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When LIV Golf officially launched there were two things guaranteed to happen: it was going to get criticized into oblivion and at some point, there would be lawsuits.
Wednesday, exactly 55 days after the first LIV Golf tournament began, the first known lawsuit has arrived.
According to The Wall Street Journal, Phil Mickelson, Bryson DeChambeau and nine other LIV golfers have filed an antitrust lawsuit against the PGA Tour. The lawsuit was filed to challenge the PGA Tour indefinitely suspending all LIV golfers, which the Tour announced that decision during the first round of the inaugural LIV tournament.
“The Tour’s conduct serves no purpose other than to cause harm to players and foreclose the entry of the first meaningful competitive threat the Tour has faced in decades,” the lawsuit reads in part.
PUBLIC REPORTS SHOW PGA TOUR HAS PAID NEARLY $200K TO LOBBY CONGRESS, BIDEN AGAINST LIV GOLF AND OTHER ISSUES
One of the biggest headlines to come from the new lawsuit involves Mickelson and the controversial comments he made back in mid-February. Many suspected Mickelson had been suspended by the Tour following his remarks, and that the break he took from the game was essentially a forced one by the PGA Tour. The lawsuit alleges just that.
The suit says that Mickelson was suspended in March for allegedly recruiting players to play for LIV. He appealed this suspension, but it was denied. The suit claims the Tour said he was forbidden from applying for reinstatement until March 2023, which was extended until March 2024 after he played the second LIV event in Portland.
“They’re scary motherfuckers to get involved with,” Mickelson told Alan Shipnuck back in February. “We know they (Saudis) killed [Washington Post reporter and U.S. resident Jamal] Khashoggi and have a horrible record on human rights. They execute people over there for being gay.”
“Knowing all of this, why would I even consider it? Because this is a once-in-a-lifetime opportunity to reshape how the PGA Tour operates.”
Some Players Seeking Restraining Order In Order To Play In The FedEx Cup Playoffs
Talor Gooch, Matt Jones, and Hudson Swafford are three players included in the group and are specifically seeking a temporary restraining order that would allow them to play in the Tour’s FedEx Cup Playoffs.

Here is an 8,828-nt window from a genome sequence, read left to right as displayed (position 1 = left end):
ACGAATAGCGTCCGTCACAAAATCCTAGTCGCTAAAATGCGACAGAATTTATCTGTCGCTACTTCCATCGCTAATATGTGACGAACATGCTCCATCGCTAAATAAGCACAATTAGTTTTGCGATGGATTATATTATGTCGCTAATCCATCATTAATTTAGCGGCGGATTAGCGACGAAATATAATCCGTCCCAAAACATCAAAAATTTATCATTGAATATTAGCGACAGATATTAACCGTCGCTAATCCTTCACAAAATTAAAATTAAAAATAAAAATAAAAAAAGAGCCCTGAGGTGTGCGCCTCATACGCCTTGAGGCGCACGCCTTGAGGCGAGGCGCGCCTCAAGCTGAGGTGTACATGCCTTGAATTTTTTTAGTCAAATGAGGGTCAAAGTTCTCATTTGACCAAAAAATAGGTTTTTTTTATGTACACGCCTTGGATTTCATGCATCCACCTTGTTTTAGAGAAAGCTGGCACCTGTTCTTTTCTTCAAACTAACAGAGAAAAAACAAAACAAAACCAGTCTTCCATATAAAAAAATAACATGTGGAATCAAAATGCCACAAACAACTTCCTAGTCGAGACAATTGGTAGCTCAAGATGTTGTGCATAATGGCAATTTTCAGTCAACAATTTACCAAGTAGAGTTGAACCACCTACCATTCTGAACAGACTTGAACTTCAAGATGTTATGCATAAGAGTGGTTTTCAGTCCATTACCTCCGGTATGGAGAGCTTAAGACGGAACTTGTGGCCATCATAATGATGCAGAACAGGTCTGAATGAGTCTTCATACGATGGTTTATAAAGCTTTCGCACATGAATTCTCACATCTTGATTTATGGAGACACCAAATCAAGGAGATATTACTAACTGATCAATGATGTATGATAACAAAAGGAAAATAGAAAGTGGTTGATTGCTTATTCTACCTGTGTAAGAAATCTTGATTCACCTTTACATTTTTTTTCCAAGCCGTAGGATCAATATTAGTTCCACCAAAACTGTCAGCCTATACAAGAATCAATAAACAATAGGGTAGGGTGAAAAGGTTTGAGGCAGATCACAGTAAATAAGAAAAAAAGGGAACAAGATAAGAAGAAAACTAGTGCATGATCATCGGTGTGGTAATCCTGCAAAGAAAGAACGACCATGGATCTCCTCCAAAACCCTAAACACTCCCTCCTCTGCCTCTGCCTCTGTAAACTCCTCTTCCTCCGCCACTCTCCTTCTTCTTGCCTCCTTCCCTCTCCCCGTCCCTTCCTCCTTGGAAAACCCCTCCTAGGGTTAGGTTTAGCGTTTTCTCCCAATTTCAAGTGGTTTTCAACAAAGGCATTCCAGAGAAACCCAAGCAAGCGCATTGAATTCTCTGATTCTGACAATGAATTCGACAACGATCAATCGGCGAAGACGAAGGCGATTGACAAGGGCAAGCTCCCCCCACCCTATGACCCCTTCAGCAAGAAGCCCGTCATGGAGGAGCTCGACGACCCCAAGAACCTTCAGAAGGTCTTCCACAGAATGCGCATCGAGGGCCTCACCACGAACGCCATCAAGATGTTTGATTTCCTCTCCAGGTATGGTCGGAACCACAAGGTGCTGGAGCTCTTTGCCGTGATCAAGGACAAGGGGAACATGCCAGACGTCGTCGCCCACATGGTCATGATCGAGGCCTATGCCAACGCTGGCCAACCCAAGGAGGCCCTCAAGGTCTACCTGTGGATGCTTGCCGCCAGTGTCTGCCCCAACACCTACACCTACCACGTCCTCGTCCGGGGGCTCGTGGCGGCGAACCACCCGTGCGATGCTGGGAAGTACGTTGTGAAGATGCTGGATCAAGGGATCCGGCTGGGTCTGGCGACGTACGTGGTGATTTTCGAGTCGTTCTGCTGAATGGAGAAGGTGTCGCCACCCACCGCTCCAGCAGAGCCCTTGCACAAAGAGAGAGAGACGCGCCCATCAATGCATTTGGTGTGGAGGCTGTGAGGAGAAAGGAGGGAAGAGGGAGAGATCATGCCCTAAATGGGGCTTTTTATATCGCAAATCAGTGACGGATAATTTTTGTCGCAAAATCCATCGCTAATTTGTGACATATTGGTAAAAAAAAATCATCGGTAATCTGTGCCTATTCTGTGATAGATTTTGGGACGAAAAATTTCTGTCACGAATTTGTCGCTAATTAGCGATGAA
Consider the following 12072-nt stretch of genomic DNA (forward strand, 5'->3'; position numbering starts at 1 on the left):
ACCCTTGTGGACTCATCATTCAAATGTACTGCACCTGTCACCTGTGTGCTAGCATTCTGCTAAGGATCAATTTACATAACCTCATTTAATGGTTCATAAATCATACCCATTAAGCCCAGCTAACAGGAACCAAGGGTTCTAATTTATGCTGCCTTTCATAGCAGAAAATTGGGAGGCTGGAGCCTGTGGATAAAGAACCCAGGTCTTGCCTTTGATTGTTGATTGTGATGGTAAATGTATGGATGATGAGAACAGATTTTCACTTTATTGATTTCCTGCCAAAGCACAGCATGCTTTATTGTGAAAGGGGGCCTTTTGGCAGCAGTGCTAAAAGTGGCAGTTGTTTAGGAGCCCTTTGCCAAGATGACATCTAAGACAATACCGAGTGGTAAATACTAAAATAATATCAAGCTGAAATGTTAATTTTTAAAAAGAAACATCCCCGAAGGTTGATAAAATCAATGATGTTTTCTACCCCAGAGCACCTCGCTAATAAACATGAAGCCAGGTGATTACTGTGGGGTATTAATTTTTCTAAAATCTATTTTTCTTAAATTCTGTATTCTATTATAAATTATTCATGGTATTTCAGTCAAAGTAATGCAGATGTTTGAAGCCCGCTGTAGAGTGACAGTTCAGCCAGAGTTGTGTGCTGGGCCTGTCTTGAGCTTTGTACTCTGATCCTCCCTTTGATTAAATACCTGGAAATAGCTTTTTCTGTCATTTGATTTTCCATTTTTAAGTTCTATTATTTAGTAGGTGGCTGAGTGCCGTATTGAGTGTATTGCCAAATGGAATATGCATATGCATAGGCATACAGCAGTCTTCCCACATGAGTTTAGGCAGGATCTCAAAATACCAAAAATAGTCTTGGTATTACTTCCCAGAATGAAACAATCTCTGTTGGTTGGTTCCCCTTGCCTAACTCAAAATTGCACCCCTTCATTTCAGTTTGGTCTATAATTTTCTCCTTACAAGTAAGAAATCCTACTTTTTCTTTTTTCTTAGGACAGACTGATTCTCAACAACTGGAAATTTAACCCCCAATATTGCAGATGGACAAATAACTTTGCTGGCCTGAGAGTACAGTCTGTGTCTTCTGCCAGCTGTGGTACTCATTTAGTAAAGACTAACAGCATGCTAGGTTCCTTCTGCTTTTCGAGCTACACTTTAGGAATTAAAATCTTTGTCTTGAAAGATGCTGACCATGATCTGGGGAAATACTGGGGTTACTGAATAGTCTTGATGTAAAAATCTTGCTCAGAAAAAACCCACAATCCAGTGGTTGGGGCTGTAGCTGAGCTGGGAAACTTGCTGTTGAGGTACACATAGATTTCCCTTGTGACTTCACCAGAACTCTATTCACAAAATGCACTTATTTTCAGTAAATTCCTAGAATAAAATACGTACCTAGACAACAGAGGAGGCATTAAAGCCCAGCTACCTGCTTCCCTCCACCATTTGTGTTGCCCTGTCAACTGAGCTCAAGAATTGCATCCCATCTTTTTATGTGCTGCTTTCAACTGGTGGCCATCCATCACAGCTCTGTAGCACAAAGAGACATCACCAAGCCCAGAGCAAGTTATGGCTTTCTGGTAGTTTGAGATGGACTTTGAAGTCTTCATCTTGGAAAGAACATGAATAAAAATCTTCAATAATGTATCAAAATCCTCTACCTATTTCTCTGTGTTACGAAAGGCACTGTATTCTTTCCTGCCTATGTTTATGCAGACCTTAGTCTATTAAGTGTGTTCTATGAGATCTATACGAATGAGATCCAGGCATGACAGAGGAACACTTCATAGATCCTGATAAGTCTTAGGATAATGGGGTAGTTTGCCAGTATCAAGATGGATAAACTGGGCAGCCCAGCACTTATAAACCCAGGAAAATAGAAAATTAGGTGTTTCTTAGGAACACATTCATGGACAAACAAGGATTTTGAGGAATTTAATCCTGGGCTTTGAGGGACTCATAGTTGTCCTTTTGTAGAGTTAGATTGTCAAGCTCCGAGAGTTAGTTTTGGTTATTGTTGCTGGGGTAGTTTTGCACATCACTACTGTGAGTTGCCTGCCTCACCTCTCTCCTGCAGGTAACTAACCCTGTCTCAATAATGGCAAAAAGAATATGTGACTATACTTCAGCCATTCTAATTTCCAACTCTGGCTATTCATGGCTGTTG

The Top 125 players in the FedEx Cup standings qualify for next week’s opening playoff event in Memphis. Gooch, Jones, and Swafford each sit comfortably inside the Top 125, but the Tour won’t allow them to tee it up.
Gooch, Swafford, and Jones argue in the suit that the Tour violated its own disciplinary process when it told them they wouldn’t be allowed to play in the first playoff event with their appeals are pending in court.
Some LIV golfers, including Dustin Johnson, resigned their PGA Tour memberships after joining the Saudi-backed circuit. Johnson’s name is not on the lawsuit.
This player-led lawsuit comes one month after the Department of Justice opened an investigation of the PGA Tour to determine if it has engaged in “anticompetitive behavior” with LIV Golf.
PGA Tour players that wanted to play in LIV Golf’s first event requested a release to do so. This is standard practice for any Tour players who have wished to compete on other tours in the past, such as the DP World Tour.
Tour players are typically granted three releases a season if they meet certain expectations on Tour, but the Tour did not grant the LIV golfers a release.
Players who elected to go to London to play in the first LIV Golf event, or have played in a LIV event since were hit with indefinite suspensions.
Peter Uihlein, Ian Poulter, Abraham Ancer, Carlos Ortiz, Pat Perez, and Jason Kokrak round out the group of 11 golfers that have put their names on the lawsuit against the PGA Tour.
Follow Mark Harris on Twitter @ItIsMarkHarris